Tue 10 January 2012

Bart Van Loo in Chartres for citybooks

Bart van Loo © Koen BroosIt’s a coming and going of citybooks authors lately in Chartres. This month Belgian author Bart Van Loo moved into the citybooks residence close to the famous cathedral. He's the fourth author to visit Chartres, right after the Macedonian writer Goce Smilevski, who was there in December.

Monday the ninth of January Van Loo arrived in Chartres for his two week residency. Van Loo is well known for his deeply rooted love of France, French culture, and history, and his oeuvre reflects this love. His last book Chanson: een gezongen geschiedenis van Frankrijk (2011; Chanson: a history of France in songs), for example, has already turned out to be very successful. Among his earlier publications are Als kok in Frankrijk, literaire recepten (As a cook in France, literary recepies), and O vermiljoenen spleet, over seks en erotiek in de Franse literatuur (on sex and eroticism in French literature).

It's clear that Van Loo knows the ins and outs of the country and culture of France, and we’re very curious to find out how he will approach the ‘city of light and perfume’ for his citybook about Chartres. On January the 21st, he will be present at a ‘Rencontre’ in the Médiathèque de l’Apostrophe in Chartres, and we are hoping he will drop some hints on his ideas then. In any case, you can expect more news from Chartres soon on www.city-books.eu!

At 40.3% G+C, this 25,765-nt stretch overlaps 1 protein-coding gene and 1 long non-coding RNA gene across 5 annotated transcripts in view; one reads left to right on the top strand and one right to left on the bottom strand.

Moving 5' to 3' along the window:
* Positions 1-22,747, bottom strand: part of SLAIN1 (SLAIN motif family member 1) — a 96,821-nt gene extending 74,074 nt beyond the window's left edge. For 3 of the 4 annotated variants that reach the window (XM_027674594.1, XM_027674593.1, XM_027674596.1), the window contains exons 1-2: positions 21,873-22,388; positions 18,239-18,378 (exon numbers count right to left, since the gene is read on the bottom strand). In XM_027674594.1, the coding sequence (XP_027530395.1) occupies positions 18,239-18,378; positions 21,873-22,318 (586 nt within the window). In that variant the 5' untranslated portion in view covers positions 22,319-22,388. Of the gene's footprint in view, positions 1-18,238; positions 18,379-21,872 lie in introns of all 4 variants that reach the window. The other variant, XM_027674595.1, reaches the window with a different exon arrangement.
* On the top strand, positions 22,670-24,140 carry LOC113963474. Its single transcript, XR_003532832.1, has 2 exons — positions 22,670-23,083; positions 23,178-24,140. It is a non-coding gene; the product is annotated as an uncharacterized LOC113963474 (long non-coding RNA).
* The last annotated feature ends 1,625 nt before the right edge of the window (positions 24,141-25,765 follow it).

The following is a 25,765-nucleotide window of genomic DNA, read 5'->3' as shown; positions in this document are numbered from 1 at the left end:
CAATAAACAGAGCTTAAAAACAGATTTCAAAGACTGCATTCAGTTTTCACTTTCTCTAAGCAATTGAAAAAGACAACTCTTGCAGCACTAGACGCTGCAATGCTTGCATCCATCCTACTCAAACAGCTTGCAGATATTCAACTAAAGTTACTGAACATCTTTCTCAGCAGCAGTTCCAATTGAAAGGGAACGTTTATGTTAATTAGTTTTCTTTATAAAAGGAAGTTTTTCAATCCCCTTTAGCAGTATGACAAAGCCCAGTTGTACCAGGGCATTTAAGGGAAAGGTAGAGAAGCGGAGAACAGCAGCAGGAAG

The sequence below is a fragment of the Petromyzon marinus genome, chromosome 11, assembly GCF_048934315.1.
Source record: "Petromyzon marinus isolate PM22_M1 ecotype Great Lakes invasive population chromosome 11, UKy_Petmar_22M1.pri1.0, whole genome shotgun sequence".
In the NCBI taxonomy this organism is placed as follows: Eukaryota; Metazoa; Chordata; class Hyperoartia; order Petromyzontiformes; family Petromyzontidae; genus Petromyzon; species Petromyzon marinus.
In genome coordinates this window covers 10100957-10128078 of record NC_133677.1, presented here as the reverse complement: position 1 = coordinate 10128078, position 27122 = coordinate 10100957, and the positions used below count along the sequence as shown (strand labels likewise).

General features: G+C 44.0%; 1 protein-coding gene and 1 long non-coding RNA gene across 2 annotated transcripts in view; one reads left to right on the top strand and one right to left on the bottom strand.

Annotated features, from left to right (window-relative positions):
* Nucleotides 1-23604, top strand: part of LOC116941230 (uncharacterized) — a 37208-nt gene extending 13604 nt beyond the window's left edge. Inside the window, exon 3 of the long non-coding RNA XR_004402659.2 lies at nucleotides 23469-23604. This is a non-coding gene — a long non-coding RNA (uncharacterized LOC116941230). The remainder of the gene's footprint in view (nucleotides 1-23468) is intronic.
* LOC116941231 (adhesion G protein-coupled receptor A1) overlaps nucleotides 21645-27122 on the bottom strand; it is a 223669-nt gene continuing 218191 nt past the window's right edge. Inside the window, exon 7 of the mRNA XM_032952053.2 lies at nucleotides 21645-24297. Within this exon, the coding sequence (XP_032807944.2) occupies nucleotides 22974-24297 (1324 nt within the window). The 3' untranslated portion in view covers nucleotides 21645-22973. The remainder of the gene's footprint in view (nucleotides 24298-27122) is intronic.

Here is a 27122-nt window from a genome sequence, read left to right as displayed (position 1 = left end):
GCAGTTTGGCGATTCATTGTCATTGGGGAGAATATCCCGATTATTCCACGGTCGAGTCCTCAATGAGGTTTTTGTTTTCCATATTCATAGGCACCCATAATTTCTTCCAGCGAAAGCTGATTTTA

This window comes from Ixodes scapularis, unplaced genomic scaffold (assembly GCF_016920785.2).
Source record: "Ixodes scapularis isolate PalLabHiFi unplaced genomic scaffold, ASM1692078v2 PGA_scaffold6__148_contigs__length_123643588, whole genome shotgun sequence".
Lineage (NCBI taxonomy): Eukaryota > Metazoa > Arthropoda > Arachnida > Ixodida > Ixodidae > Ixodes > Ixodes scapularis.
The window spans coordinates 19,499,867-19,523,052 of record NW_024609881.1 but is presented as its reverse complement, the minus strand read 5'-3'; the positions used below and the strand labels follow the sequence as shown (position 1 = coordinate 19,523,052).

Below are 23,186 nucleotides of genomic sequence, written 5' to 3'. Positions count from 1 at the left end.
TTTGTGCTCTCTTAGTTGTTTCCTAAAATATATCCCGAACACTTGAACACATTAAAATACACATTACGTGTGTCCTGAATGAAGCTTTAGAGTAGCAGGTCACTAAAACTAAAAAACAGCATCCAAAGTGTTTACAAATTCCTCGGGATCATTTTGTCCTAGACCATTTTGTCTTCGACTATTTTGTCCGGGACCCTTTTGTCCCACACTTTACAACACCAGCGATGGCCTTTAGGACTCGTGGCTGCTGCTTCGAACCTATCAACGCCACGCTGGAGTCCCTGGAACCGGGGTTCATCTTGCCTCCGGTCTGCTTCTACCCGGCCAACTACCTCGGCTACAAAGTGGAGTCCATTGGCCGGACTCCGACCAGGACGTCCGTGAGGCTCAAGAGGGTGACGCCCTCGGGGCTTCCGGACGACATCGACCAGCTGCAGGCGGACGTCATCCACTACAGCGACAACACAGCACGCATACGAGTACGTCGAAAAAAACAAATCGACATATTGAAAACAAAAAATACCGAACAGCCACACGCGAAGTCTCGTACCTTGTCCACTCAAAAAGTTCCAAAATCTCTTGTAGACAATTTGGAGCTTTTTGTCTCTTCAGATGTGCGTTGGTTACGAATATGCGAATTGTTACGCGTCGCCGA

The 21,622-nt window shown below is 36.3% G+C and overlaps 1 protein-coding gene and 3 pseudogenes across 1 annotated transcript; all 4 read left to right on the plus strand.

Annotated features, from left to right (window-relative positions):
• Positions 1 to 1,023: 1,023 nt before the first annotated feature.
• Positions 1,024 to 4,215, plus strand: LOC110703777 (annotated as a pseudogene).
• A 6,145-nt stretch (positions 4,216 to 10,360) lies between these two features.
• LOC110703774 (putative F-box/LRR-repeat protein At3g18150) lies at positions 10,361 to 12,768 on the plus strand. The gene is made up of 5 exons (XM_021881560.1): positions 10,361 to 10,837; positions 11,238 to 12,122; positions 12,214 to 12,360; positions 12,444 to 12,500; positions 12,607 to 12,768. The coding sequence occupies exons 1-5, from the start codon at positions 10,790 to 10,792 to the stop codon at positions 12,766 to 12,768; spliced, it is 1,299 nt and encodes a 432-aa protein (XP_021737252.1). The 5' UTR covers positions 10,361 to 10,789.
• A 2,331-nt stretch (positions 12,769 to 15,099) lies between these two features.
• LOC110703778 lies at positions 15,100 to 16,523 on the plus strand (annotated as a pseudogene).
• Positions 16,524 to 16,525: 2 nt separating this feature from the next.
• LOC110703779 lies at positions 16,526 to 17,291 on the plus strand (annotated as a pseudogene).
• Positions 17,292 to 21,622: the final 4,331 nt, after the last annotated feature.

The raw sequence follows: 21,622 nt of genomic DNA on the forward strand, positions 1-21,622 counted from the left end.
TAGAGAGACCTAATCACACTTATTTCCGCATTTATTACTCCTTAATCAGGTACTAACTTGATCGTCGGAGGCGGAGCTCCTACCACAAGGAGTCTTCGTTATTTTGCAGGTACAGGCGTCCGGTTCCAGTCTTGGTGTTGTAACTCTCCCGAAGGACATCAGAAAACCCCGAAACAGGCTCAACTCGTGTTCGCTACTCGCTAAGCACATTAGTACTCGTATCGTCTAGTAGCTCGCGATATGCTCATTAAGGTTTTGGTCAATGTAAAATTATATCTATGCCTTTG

Goce SmilevskiGoce Smilevski, who already wrote a citybook about his hometown Skopje, stayed in the French town last December. He was very enthousiastic about his experiences in Chartres, which becomes clear from an interview down with him for the local television network in Chartres. You can watch the interview here and hear Smilevski talking about getting to know the city and it’s inhabitants, ‘les Chartrains’.

The medieval character of the city much appealed to the writer. If you're able to read French, you can get acquinted with Smilevski’s work soon, not just via the translations of his citybooks about Skopje and Chartres, but also through the publication of the French translation of his awarded novel Sigmund Freud’s sister. English speakers will have to wait a bit (but not much) longer, unfortunately.

 

photo Bart Van Loo © Koen Broos

 

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